When the first immigrants arrived there was no Greek Catholic diocese or Bishop or administrator united with Rome in America prior to 1915 or so to seek permission from to incorporate a church. As we know, in MOST situations approaching the Latin Ordinary didn't work out very well, although St. John's Greek Catholic Church of Bridgeport, CT (now split into at least four sub-parishes, all with the same patron...St. John's BCC of Trumbull, Ct, St. John's ACROD of Bridgeport, Stratford and Stratford, Ct)  did have the blessing of the Latin bishop of Hartford if my memory serves me right.The independents under Bishop Chornock lost their last appeal in 1942 and they had to vacate.

In those days there were priests, laity and even a bishop who played 'both sides of the street' between the Greek Catholics united with Rome and the Orthodox! In many small coal towns, it was common for one child to be baptized as a Greek Catholic and another sibling as Orthodox - often in the same church by the same priest!

My parish of St. Michael's is an example of a congregationally chartered parish which was not incorporated under any New York law governing Catholic churches or religious societies or organizations. The lawyer in 1904 testified at trial in the 1940's that as an Irish Catholic he had no idea how to deal with these people and he received no help from the Ordinary in Syracuse, NY. He developed a charter which essentially was a non-profit religious club rather that for a church and the independent faction prevailed in spite of the Uniate Greek Catholic Bishop Soter Ortynsky consecrating the current building in 1918 and Bishop Basil Takach presiding at the Silver Jubilee in 1929!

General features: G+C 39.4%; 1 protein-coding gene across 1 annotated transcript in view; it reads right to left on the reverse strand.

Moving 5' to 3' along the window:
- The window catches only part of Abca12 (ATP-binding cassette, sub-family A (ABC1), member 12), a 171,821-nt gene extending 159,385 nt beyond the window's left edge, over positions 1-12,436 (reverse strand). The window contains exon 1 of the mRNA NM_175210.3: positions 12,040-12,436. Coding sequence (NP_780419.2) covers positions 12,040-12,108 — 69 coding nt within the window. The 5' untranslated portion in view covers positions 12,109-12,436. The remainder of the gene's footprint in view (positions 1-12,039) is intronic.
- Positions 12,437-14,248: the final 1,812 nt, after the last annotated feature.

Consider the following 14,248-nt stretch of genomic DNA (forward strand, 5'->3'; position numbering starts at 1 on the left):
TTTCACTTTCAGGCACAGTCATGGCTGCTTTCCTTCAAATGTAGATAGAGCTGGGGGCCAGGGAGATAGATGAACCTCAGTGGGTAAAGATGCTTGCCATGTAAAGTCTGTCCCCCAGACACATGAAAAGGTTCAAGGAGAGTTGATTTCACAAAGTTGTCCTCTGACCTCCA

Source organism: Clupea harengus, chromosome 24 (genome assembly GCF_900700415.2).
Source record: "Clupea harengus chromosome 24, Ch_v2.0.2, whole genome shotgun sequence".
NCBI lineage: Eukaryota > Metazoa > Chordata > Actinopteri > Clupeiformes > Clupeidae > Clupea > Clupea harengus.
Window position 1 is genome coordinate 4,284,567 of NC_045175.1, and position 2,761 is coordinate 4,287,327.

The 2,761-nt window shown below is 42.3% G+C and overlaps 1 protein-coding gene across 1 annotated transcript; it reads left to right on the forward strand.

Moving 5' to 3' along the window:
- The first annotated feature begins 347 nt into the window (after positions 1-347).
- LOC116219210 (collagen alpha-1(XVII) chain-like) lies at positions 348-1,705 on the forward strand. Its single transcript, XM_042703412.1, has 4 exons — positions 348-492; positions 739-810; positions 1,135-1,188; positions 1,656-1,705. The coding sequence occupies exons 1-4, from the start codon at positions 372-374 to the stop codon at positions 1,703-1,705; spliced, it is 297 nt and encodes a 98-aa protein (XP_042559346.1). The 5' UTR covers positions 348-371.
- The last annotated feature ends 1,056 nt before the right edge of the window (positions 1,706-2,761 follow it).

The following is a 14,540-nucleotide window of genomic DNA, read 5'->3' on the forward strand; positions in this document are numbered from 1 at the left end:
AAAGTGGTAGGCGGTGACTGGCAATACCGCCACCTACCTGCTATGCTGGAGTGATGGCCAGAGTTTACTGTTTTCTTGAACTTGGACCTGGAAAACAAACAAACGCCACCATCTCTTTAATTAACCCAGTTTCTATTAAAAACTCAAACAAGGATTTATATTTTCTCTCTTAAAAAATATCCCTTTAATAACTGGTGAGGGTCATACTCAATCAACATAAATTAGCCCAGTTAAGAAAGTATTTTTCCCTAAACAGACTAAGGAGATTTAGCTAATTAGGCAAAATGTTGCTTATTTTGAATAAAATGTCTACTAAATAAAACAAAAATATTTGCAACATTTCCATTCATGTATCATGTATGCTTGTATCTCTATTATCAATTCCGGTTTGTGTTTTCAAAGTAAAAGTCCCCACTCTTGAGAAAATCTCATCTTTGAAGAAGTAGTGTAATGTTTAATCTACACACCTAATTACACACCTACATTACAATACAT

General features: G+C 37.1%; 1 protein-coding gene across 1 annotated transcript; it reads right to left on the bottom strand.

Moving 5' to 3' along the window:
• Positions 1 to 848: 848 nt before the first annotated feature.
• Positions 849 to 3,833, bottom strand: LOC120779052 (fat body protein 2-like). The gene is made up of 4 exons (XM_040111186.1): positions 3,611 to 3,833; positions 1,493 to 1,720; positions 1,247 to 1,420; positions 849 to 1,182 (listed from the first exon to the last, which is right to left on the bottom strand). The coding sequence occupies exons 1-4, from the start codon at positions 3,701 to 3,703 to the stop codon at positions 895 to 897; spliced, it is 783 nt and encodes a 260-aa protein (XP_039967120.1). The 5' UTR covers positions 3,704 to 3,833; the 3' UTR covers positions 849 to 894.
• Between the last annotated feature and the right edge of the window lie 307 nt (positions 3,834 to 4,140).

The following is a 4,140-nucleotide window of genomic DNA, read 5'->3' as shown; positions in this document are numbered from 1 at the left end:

The appellate court decision in the Binghamton case was one of the cases which held that the term Greek Catholic was NOT proprietary to those in union with Rome.

Many Metropolia parishes reincorporated after the establishment of the OCA in the 1970's  to ensure proper canonical control over the real property. However, not all parishes went along and some joined ROCOR, a few returned to ACROD (one of the aforementioned St. John's of Bridgeport.) and some just rode along with the OCA without change.

In most states, in order to incorporate a Catholic parish united with the Pope, a legitimate Bishop (or apostolic administrator in the case of Rome) appointed by Rome must be the incorporator (For that matter, the same holds that a canonical Orthodox parish requires a Bishop as incorporator under most state's modern laws.)

In the absence of a Bishop during those early years, the disparate congregations found themselves incorporated under any number of laws, mostly intended to incorporate independent Protestant churches. Some in what was to become the Metropolia were incorporated as Orthodox churches with the Bishop as the incorporator, but those were the exception rather than the rule. To say that the entire situation was fluid and chaotic is an understatment of monumental proportions!